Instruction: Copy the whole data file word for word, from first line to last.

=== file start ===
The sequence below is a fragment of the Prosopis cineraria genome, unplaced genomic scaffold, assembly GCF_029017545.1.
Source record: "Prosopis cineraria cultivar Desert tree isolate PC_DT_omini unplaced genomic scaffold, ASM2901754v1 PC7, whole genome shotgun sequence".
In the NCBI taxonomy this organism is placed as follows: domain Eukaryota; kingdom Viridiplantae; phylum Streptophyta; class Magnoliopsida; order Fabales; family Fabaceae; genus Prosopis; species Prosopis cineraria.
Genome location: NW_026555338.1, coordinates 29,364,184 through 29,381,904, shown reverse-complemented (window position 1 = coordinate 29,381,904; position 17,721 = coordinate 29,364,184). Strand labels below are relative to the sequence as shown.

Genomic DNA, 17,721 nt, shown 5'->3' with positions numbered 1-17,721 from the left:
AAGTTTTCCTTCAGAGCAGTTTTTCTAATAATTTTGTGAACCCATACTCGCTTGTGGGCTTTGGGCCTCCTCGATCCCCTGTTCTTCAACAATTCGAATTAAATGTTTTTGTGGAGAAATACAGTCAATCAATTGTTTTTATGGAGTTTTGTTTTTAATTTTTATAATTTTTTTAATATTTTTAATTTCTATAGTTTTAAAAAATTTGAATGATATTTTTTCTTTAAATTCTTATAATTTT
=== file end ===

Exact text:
The sequence below is a fragment of the Prosopis cineraria genome, unplaced genomic scaffold, assembly GCF_029017545.1.
Source record: "Prosopis cineraria cultivar Desert tree isolate PC_DT_omini unplaced genomic scaffold, ASM2901754v1 PC7, whole genome shotgun sequence".
In the NCBI taxonomy this organism is placed as follows: domain Eukaryota; kingdom Viridiplantae; phylum Streptophyta; class Magnoliopsida; order Fabales; family Fabaceae; genus Prosopis; species Prosopis cineraria.
Genome location: NW_026555338.1, coordinates 29,364,184 through 29,381,904, shown reverse-complemented (window position 1 = coordinate 29,381,904; position 17,721 = coordinate 29,364,184). Strand labels below are relative to the sequence as shown.

Genomic DNA, 17,721 nt, shown 5'->3' with positions numbered 1-17,721 from the left:
AAGTTTTCCTTCAGAGCAGTTTTTCTAATAATTTTGTGAACCCATACTCGCTTGTGGGCTTTGGGCCTCCTCGATCCCCTGTTCTTCAACAATTCGAATTAAATGTTTTTGTGGAGAAATACAGTCAATCAATTGTTTTTATGGAGTTTTGTTTTTAATTTTTATAATTTTTTTAATATTTTTAATTTCTATAGTTTTAAAAAATTTGAATGATATTTTTTCTTTAAATTCTTATAATTTT